“The Most Powerful Portal in Zion” - Kursi

The Spiritual Site that Became an Intersection of Ley-lines and Multicultural Discourses

Authors

  • Marianna Ruah-Midbar Shapiro Zefat Academic College
  • Adi Sasson Tel-Aviv University

DOI:

https://doi.org/10.1558/pome.36576

Keywords:

Israel, sacred places, Judeo-Christian tradition, Syncretism, Holy Land

Abstract

Kursi is an Israeli site that has recently been increasingly appropriated by various alternative-spiritual groups, especially contemporary Pagan and neoshamanic ones. Located on the Sea of Galilee’s northeastern shore, it lies in an array of archeological-historic sites relating to Jewish-rabbinical, Christian, and, to some extent, Pagan history. The Israel Nature and Parks Authority regulates the site (rather than a religious institution) and is interested in intensifying its mystical aura, and thus amplifying its spiritual appropriation. The various discourses surrounding Kursi (of archeologists, Christian pilgrims, etc.) are eclectic, and adopt from one another to varying degrees. Nevertheless, it seems the contemporary Neo-Pagan/Neo-ShamanPagan/neoshamanic discourse is most comfortable with adopting and reinterpreting elements from other discourses. Practitioners fearlessly and creatively meld all contents together. Their invention of a tradition combines Israeli, Jewish, Christian, Pagan, and New Age symbols with scientific findings, pseudo-scientific theories, and establishment-related discourses, thus weaving them into a new synthetic-syncretistic mythology via ritualistic work.

Author Biographies

Marianna Ruah-Midbar Shapiro, Zefat Academic College

Marianna Ruah-Midbar Shapiro is the founder and head of the department for Mysticism and Spirituality, and a senior lecturer at Zefat Academic College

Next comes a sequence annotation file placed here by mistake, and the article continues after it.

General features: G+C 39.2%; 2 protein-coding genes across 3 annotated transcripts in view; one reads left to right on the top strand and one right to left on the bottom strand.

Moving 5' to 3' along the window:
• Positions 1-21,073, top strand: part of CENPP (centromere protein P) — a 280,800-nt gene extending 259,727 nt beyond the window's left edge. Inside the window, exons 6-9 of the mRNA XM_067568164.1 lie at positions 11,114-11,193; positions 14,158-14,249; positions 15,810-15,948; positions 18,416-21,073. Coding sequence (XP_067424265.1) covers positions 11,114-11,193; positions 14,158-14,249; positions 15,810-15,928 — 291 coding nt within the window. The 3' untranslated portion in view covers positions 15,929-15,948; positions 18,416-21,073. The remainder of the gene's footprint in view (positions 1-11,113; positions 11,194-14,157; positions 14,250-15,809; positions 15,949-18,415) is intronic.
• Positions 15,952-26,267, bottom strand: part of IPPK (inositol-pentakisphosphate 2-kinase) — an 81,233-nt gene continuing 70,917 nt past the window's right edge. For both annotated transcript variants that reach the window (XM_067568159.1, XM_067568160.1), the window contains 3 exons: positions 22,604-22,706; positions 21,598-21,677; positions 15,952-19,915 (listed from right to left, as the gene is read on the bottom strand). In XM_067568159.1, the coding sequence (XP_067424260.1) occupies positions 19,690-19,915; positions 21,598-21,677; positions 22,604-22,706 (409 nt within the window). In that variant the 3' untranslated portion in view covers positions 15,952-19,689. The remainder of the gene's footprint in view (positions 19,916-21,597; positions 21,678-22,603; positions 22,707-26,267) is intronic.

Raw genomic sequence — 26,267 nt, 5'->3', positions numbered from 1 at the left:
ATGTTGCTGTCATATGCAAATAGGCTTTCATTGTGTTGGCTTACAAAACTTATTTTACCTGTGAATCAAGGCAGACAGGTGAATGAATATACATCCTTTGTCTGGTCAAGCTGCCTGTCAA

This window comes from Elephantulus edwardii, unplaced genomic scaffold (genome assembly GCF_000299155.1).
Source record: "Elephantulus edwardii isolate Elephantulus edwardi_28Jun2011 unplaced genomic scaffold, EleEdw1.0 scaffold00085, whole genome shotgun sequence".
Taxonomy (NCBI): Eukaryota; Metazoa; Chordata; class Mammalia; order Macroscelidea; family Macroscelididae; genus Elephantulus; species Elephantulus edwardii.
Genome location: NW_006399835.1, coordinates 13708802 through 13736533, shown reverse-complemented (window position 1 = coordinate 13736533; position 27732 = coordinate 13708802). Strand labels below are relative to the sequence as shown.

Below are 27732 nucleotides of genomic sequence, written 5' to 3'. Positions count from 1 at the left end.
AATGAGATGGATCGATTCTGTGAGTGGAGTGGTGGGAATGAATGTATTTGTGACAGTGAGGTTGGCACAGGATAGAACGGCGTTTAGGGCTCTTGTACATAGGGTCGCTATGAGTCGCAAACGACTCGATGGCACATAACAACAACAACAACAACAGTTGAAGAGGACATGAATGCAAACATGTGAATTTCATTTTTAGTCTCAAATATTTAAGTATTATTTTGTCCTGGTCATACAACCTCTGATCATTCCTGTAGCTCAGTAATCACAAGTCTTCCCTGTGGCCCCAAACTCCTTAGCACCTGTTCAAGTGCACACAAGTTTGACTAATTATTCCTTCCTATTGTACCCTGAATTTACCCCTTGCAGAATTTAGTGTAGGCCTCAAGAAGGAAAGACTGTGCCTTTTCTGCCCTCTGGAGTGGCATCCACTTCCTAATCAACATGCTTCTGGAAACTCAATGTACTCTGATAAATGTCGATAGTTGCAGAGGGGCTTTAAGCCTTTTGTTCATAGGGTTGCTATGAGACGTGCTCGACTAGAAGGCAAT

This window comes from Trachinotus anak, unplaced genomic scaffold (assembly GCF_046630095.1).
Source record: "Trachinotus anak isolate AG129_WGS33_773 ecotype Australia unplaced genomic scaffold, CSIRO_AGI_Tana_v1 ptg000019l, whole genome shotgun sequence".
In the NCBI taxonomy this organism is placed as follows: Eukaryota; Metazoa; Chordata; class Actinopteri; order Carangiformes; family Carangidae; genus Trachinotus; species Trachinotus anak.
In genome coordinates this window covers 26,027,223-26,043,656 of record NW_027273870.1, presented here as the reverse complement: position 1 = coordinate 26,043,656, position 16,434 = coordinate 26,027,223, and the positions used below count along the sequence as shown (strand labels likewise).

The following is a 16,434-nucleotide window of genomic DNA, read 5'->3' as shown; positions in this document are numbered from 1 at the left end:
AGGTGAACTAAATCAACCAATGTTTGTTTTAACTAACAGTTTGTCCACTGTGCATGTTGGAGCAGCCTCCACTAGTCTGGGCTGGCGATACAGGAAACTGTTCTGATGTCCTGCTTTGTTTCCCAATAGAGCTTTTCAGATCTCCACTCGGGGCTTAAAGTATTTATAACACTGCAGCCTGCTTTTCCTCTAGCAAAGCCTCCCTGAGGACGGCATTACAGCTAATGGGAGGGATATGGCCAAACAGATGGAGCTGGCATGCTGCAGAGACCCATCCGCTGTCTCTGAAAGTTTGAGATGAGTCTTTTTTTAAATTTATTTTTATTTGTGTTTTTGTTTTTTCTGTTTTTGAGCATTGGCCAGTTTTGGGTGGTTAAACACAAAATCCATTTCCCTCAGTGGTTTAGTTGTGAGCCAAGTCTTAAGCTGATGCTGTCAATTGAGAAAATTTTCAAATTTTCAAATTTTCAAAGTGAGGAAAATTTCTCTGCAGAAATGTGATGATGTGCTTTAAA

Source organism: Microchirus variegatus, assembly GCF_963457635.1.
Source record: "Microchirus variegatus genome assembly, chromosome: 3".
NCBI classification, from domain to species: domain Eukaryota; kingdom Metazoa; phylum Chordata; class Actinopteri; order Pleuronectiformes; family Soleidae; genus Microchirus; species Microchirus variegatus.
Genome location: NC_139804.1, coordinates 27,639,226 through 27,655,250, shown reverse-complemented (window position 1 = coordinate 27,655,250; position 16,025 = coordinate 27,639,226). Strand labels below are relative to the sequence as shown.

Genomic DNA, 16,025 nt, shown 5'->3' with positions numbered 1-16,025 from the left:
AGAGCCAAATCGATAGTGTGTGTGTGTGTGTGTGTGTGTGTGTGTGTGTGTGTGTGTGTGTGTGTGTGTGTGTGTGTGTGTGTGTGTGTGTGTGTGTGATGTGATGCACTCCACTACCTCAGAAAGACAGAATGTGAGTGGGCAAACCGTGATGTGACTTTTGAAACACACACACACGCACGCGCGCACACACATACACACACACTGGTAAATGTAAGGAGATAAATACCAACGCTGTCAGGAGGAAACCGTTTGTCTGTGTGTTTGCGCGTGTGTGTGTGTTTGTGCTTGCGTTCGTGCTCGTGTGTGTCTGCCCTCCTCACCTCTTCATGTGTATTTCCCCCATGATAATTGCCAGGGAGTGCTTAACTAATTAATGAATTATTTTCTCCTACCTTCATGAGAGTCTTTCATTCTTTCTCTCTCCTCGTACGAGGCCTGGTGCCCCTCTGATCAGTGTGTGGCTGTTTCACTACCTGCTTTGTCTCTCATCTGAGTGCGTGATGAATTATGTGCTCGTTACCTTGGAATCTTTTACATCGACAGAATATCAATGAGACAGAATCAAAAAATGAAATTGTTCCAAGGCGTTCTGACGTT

Adi Sasson, Tel-Aviv University

Adi Sasson is a tour guide of Christian pilgrims in Israel. She has an MA in gender studies from Tel Aviv University.

References

Albanese, Catherine L. Reconsidering Nature Religion. Harrisburg, Pa: Trinity Press International, 2002.

Baigent, Michael, Richard Leigh, and Henry Lincoln. Holy Blood, Holy Grail: The Secret History of Christ & The Shocking Legacy of the Grail. New York: Delacorte Press, 2007. https://doi.org/10.2307/203731

Barkay, Gabriel, and Eli Schiller, eds. The Sea of Galilee and the Surrounding Area Throughout Christian Tradition. Jerusalem: Ariel Publications, 1999. [Hebrew]

Barnes, Linda L. “American Acupuncture and Efficacy: Meanings and Their Points of Insertion.” Medical Anthropology Quarterly 19, no. 3 (2005): 239–66. https://doi.org/10.1525/maq.2005.19.3.239

Benishai, Richard. The Door to Sirius. N.p.: Healthy Home, 2012.

Berger Helen. A Community of Witches: Contemporary Neo-Paganism and Witchcraft in the United States. Studies in Comparative Religion; Columbia: University of South Carolina Press, 1998. https://doi.org/10.1093/jcs/42.4.852

Brown, Dan. The Da Vinci Code. New York: Doubleday, 2004.

Carroll, Lee (Kryon). The Twelve Layers of DNA: An Esoteric Study of the Mastery Within. Sedona, Ariz.: Platinum, 2010.

Cohen, Haim, and Michal Artzi. “Kursi: Kursi Beach—2015.” Archeology News, July 31, 2017. http://www.hadashot-esi.org.il/report_detail.aspx?id=25247 [Hebrew].

Crowther, Kiesha. Message for the Tribe of Many Colors, edited by Jennifer Ferraro. Santa Fe, N.M.: Earth Mother Publishing, 2011.

Dubisch, Jill. “The Seduction of the Past in New Age Pilgrimage.” In The Seductions of Pilgrimage: Sacred Journeys Afar and Astray in the Western Religious Tradition, edited by Michael A. Di Giovine and David Picard, 145–67. London: Routledge, 2016. https://doi.org/10.4324/9781315553047

Dvorjetski, Estee. Leisure, Pleasure and Healing: Spa Culture and Medicine in Ancient Eastern Mediterranean. Leiden: Brill, 2007.

Fedele, Anna. “From Christian Religion to Feminist Spirituality: Mary Magdalene Pilgrimages to La Sainte-Baume, France.” Culture and Religion 10, no. 3 (2009): 243–61. https://doi.org/10.1080/14755610903279663

Feldman, Jackie. A Jewish Guide in the Holy Land: How Christian Pilgrims Made Me Israeli. Indianapolis: Indiana University Press, 2016. https://doi.org/10.6017/scjr.v11i1.9588

Feraro, Shai. “‘And Not a Word About the Goddess’: On Processes of Making and Displaying a Pagan Identity in Israeli Women’s Spirituality Festivals and Workshops by Israeli Pagan Women.” Alternative Spirituality and Religion Review 5, no. 1 (2014): 9–30. https://doi.org/10.5840/asrr2014512